An anonymous reader writes: 2014 was supposed to be the year broadcasters would be allowed to sell off their unused spectrum to mobile carriers. That got pushed back to 2015 in December, and now the Federal Communications Commission has bumped it to 2016 in the face of a lawsuit from the National Association of Broadcasters. The FCC says the legal briefs aren't even due until January 2015, and it will take them until the middle of the year to review the documents and respond in court. The delay is just fine with the NAB, but probably bad news for anyone hoping that spectrum would help to improve mobile communications in the U.S. any time soon.
Earth

EU Sets Goal To Cut Greenhouse Gas Emissions 40% By 2030 100

Posted by Soulskill
from the go-big-or-go-home dept.
An anonymous reader writes: The 28 nations in the European Union agreed Friday to reduce greenhouse gas emissions 40% (going by 1990 levels) by the year 2030. The deal received widespread criticism; industry bosses said the 2030 targets were too extreme, while many environmental groups said the goals weren't ambitious enough. The deal requires each nation to achieve the goal independently — earlier targets could use international offsets to avoid or reduce action. EU officials hope the agreement will encourage the U.S. and China to take a more aggressive stance on fighting climate change.
Science

High Speed Evolution 224

Posted by Soulskill
from the turned-up-to-11 dept.
Taco Cowboy writes: Normally, the term "evolution" implicitly refers to super-long time frames. However, in the case of lizards on Florida islands, evolution seems to have shifted into a higher gear. Researchers have documented noticeable changes in a native species over a period of just 15 years, after an invading species altered their behavior (abstract). "After contact with the invasive species, the native lizards began perching higher in trees, and, generation after generation, their feet evolved to become better at gripping the thinner, smoother branches found higher up. The change occurred at an astonishing pace: Within a few months, native lizards had begun shifting to higher perches, and over the course of 15 years and 20 generations, their toe pads had become larger, with more sticky scales on their feet.

'We did predict that we'd see a change, but the degree and quickness with which they evolved was surprising,' said Yoel Stuart, a postdoctoral researcher in the Department of Integrative Biology at The University of Texas at Austin and lead author of the study... 'To put this shift in perspective, if human height were evolving as fast as these lizards' toes, the height of an average American man would increase from about 5 foot 9 inches today to about 6 foot 4 inches within 20 generations — an increase that would make the average U.S. male the height of an NBA shooting guard,' said Stuart."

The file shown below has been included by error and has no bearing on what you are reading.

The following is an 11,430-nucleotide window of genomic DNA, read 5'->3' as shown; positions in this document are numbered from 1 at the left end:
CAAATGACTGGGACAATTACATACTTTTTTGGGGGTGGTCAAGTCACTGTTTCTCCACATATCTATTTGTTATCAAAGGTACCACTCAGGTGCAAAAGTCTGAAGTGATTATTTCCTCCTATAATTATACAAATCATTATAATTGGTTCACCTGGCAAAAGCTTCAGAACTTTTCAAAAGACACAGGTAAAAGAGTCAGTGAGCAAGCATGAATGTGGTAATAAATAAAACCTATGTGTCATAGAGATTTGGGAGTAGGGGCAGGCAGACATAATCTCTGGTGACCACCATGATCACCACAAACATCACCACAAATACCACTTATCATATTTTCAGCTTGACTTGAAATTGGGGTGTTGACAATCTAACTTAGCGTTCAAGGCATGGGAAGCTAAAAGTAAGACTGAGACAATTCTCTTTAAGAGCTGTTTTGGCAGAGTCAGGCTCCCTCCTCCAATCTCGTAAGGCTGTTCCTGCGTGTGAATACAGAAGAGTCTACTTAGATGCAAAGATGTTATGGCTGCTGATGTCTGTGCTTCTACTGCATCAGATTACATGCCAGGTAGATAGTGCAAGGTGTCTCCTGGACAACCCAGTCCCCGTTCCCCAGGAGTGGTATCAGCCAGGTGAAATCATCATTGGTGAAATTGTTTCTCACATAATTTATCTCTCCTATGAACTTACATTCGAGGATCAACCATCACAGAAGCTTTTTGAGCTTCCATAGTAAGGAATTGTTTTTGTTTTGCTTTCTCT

Operating Systems

Italian Supreme Court Bans the 'Microsoft Tax' 253

Posted by Soulskill
from the making-hardware-a-bit-cheaper dept.
An anonymous reader writes: In a post at the Free Software Foundation, lawyer Marco Ciurcina reports that the Italian Supreme Court has ruled the practice of forcing users to pay for a Windows license when they buy a new PC is illegal. Manufacturers in Italy are now legally obligated to refund that money if a buyer wants to put GNU/Linux or another free OS on the computer. Ciurcina says, "The focus of the Court's reasoning is that the sale of a PC with software preinstalled is not like the sale of a car with its components (the 4 wheels, the engine, etc.) that therefore are sold jointly. Buying a computer with preinstalled software, the user is required to conclude two different contracts: the first, when he buys the computer; the second, when he turns on the computer for the first time and he is required to accept or not the license terms of the preinstalled software. Therefore, if the user does not accept the software license, he has the right to keep the computer and install free software without having to pay the 'Microsoft tax.'"
Medicine

Scientists Engineer Cancer-Killing Stem Cells 32

Posted by Soulskill
from the stem-cell-rambo dept.
SternisheFan writes with news that medical researchers from Harvard Medical School and Massachusetts General Hospital have successfully cultivated stem cells that will kill brain cancer cells in mice without damaging healthy cells. "They used genetic engineering to make stem cells that spewed out cancer-killing toxins, but, crucially, were also able to resist the effects of the poison they were producing. ... In animal tests, the stem cells were surrounded in gel and placed at the site of the brain tumor after it had been removed. Their cancer cells then died as they had no defense against the toxins (abstract)." The next step in the research is to try the treatment on humans. Chris Mason, a professor of regenerative medicine, said, "This is a clever study, which signals the beginning of the next wave of therapies. It shows you can attack solid tumors by putting mini pharmacies inside the patient which deliver the toxic payload direct to the tumor. Cells can do so much. This is the way the future is going to be."